Author avatar

Dániel Szabó

Static vs. Instance Members

Dániel Szabó

  • Sep 16, 2019
  • 8 Min read
  • 36 Views
  • Sep 16, 2019
  • 8 Min read
  • 36 Views
Languages Frameworks and Tools
C#

Introduction

Object Oriented Programming (OOP) revolves around two main terms: one is objects and the other is instances. There are different theoretical ideas that are implemented by specific programming languages. In this guide, we will take a look at static and instance members, we will dissect the terms and see what they are all about, and explore how you can utilize them by adhering to some very simple rules. When we are working with classes we have two types of members, either static or instance members. The best approach to this, in my opinion, is to think of static members as members which belong to a class and instance members as members which belong to the object itself.

We can also distinguish three types of members.

  1. Static fields and properties
  2. Static methods
  3. Static classes

Let's start with the classes.

Static vs. Non-static Classes

Our classes are either static or non-static. When we have a non-static class it can contain static methods, properties, and even events. You can call these events even without instantiating the class.

The following code is a good example of that.

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namespace SvsI
{
    public class NonStaticDemo {
         public static string NoInstance() {
            return "I dont need no instantiation!";
        }
    }
    public class StaticVsInstance
    {
        static string AnotherNoInstance() {
            return "This does not need an instance either.";
        }
        static void Main(String[] args)
        {
            Console.WriteLine($"Says the NonStaticDemo class: {NonStaticDemo.NoInstance()}");
            Console.WriteLine($"Says the StaticVsInstance class: {StaticVsInstance.AnotherNoInstance()}");
            Console.Read();
        }
    }
}
csharp

The output produced by the code is the following.

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Says the NonStaticDemo class: I dont need no instantiation!
Says the StaticVsInstance class: This does not need an instance either.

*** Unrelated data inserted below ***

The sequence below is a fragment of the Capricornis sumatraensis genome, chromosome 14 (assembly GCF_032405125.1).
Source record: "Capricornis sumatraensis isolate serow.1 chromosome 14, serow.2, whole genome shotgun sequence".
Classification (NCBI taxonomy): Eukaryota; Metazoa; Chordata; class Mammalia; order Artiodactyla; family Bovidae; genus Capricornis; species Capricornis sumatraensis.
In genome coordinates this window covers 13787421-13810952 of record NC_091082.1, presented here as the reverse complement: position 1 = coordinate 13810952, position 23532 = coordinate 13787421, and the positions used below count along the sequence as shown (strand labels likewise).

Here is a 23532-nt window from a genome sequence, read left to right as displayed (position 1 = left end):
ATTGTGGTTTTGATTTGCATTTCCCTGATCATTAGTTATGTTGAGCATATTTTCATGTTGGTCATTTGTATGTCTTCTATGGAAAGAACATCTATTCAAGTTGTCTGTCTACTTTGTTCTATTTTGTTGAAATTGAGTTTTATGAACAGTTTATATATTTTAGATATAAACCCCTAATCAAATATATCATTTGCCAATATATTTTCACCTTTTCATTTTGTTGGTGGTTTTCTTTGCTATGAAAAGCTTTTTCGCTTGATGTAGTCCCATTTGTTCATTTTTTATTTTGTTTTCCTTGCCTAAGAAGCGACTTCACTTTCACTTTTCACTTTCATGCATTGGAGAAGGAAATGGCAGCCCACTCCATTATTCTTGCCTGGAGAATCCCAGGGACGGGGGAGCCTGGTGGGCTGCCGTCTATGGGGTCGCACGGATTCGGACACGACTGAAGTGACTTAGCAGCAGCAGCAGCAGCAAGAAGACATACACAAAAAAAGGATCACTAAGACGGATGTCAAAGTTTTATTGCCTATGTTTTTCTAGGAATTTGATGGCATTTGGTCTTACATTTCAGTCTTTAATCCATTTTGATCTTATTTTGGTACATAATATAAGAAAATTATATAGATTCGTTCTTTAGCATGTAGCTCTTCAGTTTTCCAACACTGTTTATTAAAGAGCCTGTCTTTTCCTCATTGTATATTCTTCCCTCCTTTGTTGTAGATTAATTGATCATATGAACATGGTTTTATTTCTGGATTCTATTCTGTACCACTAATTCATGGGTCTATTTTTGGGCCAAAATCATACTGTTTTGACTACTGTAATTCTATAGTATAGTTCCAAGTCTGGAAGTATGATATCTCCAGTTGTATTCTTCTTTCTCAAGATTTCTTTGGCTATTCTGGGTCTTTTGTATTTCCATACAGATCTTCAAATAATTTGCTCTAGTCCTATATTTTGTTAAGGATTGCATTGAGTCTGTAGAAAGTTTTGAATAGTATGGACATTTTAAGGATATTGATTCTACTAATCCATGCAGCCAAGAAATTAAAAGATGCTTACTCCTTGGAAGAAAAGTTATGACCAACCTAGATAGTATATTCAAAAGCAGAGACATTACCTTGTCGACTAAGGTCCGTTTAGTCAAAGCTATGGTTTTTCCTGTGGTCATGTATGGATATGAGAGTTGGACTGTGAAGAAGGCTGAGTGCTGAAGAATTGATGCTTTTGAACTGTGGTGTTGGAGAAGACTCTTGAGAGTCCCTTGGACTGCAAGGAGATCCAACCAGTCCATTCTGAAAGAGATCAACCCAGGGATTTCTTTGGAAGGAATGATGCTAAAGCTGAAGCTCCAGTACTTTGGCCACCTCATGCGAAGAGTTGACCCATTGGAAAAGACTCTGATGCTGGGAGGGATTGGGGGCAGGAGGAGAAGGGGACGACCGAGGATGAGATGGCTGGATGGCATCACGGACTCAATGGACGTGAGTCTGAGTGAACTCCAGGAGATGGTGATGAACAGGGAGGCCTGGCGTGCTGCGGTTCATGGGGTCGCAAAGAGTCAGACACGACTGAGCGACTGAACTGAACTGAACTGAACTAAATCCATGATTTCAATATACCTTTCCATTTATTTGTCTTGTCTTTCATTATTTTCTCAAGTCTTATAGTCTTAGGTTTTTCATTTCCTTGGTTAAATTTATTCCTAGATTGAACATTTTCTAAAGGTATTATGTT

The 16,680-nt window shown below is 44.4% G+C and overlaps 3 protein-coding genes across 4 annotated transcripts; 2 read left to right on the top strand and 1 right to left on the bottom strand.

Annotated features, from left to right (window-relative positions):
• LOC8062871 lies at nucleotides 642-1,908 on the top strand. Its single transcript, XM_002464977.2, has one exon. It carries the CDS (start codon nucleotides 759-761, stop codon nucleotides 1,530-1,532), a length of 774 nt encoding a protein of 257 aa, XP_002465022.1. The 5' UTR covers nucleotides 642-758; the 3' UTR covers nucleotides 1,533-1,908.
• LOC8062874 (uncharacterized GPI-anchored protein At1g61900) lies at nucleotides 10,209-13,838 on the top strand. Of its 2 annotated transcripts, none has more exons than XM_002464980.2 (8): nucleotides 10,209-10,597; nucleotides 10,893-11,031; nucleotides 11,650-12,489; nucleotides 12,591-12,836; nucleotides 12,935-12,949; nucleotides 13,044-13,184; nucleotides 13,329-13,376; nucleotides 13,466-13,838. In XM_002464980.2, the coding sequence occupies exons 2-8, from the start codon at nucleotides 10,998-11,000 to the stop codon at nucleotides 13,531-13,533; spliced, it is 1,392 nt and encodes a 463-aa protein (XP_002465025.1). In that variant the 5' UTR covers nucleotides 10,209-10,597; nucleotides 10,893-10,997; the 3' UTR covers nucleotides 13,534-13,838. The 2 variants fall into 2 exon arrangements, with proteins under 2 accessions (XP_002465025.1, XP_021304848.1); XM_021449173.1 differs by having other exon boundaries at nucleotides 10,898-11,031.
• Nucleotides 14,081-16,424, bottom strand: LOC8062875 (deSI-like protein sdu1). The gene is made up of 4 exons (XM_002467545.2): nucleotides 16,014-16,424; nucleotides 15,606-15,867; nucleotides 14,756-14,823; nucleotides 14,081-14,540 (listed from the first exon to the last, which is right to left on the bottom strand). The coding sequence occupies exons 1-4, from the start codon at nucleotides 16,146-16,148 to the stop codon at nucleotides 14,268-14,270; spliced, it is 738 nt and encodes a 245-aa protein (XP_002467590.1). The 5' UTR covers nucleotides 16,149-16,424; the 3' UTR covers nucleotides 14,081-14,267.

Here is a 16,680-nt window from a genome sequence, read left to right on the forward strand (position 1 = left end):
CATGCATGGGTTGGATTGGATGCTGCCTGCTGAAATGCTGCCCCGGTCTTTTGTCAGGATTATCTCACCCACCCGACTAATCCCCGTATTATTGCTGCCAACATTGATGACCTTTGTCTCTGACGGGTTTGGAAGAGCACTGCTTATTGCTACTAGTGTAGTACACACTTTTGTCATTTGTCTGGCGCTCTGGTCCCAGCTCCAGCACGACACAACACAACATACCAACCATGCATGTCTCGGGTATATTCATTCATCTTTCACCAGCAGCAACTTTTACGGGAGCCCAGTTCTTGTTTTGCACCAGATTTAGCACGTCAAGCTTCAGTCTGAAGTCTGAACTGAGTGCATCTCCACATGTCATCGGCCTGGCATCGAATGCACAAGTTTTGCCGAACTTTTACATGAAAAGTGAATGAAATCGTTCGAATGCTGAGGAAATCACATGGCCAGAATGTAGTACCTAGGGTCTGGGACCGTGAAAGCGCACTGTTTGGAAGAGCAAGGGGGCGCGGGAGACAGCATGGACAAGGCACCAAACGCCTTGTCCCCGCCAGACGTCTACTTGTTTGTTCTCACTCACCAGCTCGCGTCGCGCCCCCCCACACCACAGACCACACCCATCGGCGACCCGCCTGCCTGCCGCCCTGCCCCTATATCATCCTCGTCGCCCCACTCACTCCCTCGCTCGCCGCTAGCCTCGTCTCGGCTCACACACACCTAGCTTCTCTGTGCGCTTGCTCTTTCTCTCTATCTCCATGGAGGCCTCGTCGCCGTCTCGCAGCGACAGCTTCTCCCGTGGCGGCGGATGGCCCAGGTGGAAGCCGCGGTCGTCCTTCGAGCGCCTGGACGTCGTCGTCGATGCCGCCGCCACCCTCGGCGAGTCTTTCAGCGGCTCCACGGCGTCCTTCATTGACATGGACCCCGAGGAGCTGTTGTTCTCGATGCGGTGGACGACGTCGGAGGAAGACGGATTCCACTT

bash

Without using the public modifier, we cannot call the NoInstance method from the NonStaticDemo class as we do not inherit anything from that in our main class. Also note that we do not need the public keyword when we invoke the AnotherNoInstance method from within our main class as the accessibility level is correct this time.

In other words, when we talk about instance members, we talk about those members of a class that cannot be called or accessed without instantiating the class. Those that can be accessed are called static members.

Let’s look at a static class.

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namespace SvsI
{
    static class Frozen {
        public static int value = 99;
        public static string FrozenMethod() {
            return "Why would you do this?";
        }
    }
    public class StaticVsInstance
    {
        static void Main(String[] args)
        {
            Console.WriteLine($"The value of the Frozen class is {Frozen.value}");
            Console.WriteLine($"Says the Frozen class: {Frozen.FrozenMethod()}");
            Console.Read();
        }
    }
}
csharp
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The value of the Frozen class is 99
Says the Frozen class: Why would you do this?
bash

For accessibility reasons, we are using the public keyword once again. This is to enable ourselves to access the method and property of the class itself. Developers create static classes if every method, property, or event that class implements are static. The use for this is that it prevents others from instantiating the class.

When we try to create a new instance from our Frozen class with this line,

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Frozen a = new Frozen();
csharp

the compiler tells us that CS0712 Cannot create an instance of the static class 'Frozen'.

Static Methods

In short, when you define a static method, you allow access from that method only to static members of the class and you cannot access instance members.